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Small businesses outside Seattle are preparing for a higher minimum wage starting in January.

Voters approved an increase in the state minimum to $13.50 over four years.

Donald Trump
Flickr Photo/Gage Skidmore (CC BY SA 2.0)/https://flic.kr/p/9hKraP

Bill Radke speaks with Wall Street Journal White House reporter Damian Paletta about Donald Trump's announcement that he'll leave his global business empire. 

In a series of tweets Wednesday morning, President-elect Donald Trump tried to tamp down growing concerns that he will not separate his vast global business interests from his role as head of the U.S. government.

Trump is promising to hold a "major news conference" in two weeks to talk about how he's turning his empire over to his children.

After Donald Trump is sworn in as president on Jan. 20, he will follow a time-honored tradition and make his way from the U.S. Capitol down Pennsylvania Avenue.

Along the way, just a few blocks before he reaches the White House, he'll pass the Trump International Hotel. The 263-room luxury hotel is becoming the focus of a debate over conflict of interest between Trump and his business dealings.

A view from inside a Boeing factory.
Courtesy of Boeing

Bill Radke talks to Seattle Times' aerospace reporter Dominic Gates about the WTO's ruling on Boeing's tax breaks from Washington state. 

During the presidential campaign, Donald Trump promised the biggest tax cut since Ronald Reagan's conservative revolution swept into Washington in the 1980s.

A big part of that tax cut would go to corporations. The president-elect says that will fuel investment and growth. Skeptics say the plan would explode the federal budget deficit.

Top business tax rate slashed

Boeing
Flickr Photo/Chuck Taylor (CC BY-NC-ND)/https://flic.kr/p/7C1E9w

There’s been a big management change at Boeing: Boeing Commercial Airplanes is replacing Ray Conner as chief executive.

He’s been with the company since 1977.

Kellyanne Conway, a Trump transition senior adviser, defended President-elect Donald Trump's handling of his business interests, telling NPR in an interview that concerns about the influence his children may have in mixing their roles and the Trump companies with advising their father are unfounded.

Presidential candidate Donald Trump, pictured here 2013 Conservative Political Action Conference.
Flickr Photo/Gage Skidmore (CC BY SA 2.0)/https://flic.kr/p/e41ELr

Deb Wang speaks with Seattle Times economics columnist Jon Talton about the economic promises President-elect Trump made during the campaign and how local businesses like Boeing and Amazon might be affected by them.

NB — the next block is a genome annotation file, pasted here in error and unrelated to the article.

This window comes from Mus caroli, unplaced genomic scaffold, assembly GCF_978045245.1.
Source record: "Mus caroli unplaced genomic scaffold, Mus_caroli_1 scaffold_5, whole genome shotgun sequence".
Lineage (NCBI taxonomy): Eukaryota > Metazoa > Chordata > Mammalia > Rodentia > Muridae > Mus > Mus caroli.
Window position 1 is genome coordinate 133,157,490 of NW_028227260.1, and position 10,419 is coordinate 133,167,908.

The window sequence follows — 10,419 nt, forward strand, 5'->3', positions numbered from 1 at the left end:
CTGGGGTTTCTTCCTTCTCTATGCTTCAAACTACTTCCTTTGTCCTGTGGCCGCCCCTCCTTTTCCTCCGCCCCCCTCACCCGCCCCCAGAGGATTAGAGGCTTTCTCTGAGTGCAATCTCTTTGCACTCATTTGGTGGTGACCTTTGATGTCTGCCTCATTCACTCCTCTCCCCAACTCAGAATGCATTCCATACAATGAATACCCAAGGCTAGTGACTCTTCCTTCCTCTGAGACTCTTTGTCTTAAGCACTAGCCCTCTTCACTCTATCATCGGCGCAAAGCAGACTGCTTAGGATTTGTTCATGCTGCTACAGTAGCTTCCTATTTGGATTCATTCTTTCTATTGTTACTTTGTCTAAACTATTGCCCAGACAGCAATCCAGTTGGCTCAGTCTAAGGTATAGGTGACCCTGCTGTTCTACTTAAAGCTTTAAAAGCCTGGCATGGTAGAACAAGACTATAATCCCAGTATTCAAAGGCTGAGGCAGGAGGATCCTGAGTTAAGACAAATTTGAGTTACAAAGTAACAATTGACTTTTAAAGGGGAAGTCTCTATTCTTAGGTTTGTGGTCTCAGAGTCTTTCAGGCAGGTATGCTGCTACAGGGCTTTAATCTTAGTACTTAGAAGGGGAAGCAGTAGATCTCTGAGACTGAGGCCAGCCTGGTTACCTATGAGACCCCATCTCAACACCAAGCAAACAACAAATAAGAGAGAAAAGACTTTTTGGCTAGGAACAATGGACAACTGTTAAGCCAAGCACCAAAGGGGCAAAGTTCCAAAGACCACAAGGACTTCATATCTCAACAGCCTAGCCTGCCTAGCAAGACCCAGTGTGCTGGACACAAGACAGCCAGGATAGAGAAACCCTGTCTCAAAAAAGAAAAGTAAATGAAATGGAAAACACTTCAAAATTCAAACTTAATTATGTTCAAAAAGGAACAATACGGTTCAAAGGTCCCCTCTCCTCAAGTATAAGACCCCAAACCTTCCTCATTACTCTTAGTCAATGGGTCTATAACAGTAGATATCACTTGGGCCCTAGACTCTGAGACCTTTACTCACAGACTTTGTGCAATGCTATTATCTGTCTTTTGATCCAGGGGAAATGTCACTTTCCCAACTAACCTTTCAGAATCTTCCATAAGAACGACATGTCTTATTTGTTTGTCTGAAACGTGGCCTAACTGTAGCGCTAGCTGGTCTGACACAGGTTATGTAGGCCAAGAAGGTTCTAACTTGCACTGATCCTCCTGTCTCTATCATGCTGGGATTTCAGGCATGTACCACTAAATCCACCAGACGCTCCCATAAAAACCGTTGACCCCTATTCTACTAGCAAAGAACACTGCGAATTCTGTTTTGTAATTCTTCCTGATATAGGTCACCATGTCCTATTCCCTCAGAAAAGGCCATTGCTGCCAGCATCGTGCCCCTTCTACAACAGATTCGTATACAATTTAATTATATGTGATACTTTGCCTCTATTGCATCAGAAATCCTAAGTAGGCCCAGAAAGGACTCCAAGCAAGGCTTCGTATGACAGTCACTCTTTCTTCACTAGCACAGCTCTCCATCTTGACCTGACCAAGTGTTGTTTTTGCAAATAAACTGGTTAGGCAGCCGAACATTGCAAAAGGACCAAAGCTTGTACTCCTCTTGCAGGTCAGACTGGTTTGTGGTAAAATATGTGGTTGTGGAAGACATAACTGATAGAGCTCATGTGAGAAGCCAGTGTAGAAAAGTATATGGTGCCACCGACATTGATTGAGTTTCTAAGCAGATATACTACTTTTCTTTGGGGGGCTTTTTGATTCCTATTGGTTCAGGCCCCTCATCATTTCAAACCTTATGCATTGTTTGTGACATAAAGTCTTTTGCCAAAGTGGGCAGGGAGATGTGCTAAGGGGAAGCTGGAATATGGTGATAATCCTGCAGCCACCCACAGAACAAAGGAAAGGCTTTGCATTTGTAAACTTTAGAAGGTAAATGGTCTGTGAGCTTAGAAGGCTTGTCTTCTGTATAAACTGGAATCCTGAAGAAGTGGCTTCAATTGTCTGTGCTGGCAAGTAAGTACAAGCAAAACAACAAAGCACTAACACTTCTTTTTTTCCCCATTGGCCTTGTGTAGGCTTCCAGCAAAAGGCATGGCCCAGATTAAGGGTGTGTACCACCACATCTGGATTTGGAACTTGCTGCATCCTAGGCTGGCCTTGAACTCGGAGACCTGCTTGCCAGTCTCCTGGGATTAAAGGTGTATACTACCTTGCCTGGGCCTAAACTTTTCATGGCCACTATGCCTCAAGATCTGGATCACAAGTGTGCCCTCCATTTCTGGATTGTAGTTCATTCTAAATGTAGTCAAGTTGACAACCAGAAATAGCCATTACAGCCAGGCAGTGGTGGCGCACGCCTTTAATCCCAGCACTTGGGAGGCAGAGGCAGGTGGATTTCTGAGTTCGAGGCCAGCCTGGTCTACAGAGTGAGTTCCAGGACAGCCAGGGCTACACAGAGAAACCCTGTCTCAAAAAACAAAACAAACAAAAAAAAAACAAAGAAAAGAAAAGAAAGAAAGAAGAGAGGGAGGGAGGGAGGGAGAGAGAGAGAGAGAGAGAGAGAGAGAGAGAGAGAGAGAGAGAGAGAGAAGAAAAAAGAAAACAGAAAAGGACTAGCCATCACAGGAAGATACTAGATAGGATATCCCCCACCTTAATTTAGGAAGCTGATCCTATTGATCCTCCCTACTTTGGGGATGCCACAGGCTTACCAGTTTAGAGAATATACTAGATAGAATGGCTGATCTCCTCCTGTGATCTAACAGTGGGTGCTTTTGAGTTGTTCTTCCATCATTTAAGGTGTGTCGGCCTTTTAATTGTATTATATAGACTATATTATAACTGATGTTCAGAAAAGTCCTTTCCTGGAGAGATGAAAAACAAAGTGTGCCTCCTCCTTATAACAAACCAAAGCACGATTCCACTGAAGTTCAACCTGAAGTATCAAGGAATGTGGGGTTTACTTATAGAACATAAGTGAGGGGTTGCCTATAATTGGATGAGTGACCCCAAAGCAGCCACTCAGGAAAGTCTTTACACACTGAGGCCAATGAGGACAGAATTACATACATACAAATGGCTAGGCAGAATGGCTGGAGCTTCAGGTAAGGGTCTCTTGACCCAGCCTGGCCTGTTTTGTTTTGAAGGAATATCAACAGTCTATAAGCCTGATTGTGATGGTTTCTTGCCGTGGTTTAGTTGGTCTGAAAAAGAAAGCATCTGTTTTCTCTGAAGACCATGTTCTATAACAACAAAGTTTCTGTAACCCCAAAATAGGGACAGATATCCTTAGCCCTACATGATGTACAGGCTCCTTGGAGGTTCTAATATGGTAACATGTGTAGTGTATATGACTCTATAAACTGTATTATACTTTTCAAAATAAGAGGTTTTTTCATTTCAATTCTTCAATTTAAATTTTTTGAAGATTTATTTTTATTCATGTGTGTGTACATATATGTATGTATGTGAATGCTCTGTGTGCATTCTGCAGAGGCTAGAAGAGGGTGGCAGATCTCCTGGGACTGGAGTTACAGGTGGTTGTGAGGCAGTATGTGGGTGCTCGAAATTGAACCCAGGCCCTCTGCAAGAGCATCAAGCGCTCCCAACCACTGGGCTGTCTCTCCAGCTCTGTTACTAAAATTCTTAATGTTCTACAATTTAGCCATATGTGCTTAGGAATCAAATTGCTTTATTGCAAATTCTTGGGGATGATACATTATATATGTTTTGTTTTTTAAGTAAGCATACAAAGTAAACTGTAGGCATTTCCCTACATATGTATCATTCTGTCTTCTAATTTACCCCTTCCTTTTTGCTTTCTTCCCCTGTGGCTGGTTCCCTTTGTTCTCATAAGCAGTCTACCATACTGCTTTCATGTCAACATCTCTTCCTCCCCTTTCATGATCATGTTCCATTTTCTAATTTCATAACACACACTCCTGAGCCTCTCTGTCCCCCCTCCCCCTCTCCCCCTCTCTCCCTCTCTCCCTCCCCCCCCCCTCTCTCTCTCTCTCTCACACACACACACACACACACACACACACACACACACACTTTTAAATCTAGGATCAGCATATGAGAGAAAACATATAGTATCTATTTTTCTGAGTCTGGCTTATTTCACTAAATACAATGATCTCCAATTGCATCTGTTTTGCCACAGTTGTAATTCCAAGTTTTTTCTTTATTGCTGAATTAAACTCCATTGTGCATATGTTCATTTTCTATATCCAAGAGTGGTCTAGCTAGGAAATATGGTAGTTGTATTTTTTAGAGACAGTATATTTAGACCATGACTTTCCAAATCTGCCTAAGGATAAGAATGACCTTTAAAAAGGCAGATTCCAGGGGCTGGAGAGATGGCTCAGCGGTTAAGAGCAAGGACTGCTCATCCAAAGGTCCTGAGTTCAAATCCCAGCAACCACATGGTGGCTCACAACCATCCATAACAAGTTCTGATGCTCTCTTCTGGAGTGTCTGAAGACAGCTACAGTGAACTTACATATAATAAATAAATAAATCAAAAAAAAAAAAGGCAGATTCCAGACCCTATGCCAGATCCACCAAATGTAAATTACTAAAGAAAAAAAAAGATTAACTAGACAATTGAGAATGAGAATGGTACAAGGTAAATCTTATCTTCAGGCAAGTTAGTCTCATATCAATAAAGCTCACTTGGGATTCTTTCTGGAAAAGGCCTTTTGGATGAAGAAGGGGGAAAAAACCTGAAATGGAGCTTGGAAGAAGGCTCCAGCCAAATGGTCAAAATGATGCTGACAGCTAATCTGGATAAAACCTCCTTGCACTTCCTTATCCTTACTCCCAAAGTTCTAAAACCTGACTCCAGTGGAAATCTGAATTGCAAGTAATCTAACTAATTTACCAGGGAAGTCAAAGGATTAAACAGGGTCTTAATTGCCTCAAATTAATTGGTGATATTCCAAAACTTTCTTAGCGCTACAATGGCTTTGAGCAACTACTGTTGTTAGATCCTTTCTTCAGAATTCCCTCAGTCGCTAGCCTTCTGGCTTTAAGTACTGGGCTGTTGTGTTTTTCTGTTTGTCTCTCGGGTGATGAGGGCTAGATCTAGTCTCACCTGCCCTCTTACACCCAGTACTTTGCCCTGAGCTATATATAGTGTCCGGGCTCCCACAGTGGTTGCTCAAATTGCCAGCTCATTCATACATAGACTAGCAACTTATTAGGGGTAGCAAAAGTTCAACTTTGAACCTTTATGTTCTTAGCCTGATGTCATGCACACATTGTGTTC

When comedian Bill Maher offered $5 million to Donald Trump if he could prove he wasn't the son of an orangutan, Trump did something he's done many times before: He sued.

T
Brendan McDermid

A golf course in Scotland. Loans from a Chinese bank. Hotels the world over.

President-elect Donald Trump has substantial financial holdings and business interests both in the US and abroad. He has conducted business with many different countries, including China, Azerbaijan and Uruguay.

Eric Lipton, a reporter for The New York Times, has been doing some digging into what that could mean for his presidency.

President-elect Donald Trump took to Twitter on Thursday night to say Ford Motor Co. executive chairman William Ford Jr. had called to say the company would not move production of the Lincoln MKC from its Louisville Assembly Plant to Mexico.

A second Trump tweet claimed credit for the decision.

Ford, however, said it neither planned to close the Louisville, Ky., plant nor reduce jobs there. The company said it had considered moving Lincoln production to Mexico to increase production of the Ford Escape in Louisville.

Chris Woodard of the Pacific Fishermen Shipyard, is a caulker, not a corker.
KUOW Photo/Joshua McNichols

The fishing fleet in Washington state is getting older, and it’s due for a big upgrade. A new study says that work could bring in billions of dollars for the state. That could help save the region’s struggling shipyards.

But first you’ll have to convince the old fishermen to spend money on their boats.


The Washington Supreme Court Tuesday heard the case of a florist versus a same-sex couple who wanted flowers for their wedding in 2013. The owner of Arlene’s Flowers in Richland, Washington, refused to take the job, saying it was against her religious beliefs.

Back in 2013, Curt Freed and Robert Ingersoll were engaged to be married. Ingersoll remembers it was on a Friday, his birthday, when he asked the couple's long-time florist, Arlene's Flowers, to do arrangements for their upcoming wedding.

"We had gone to Arlene's for many years and enjoyed her service. She did a great job for us. So it was just natural for us to go there and have her do our flowers," Ingersoll says.

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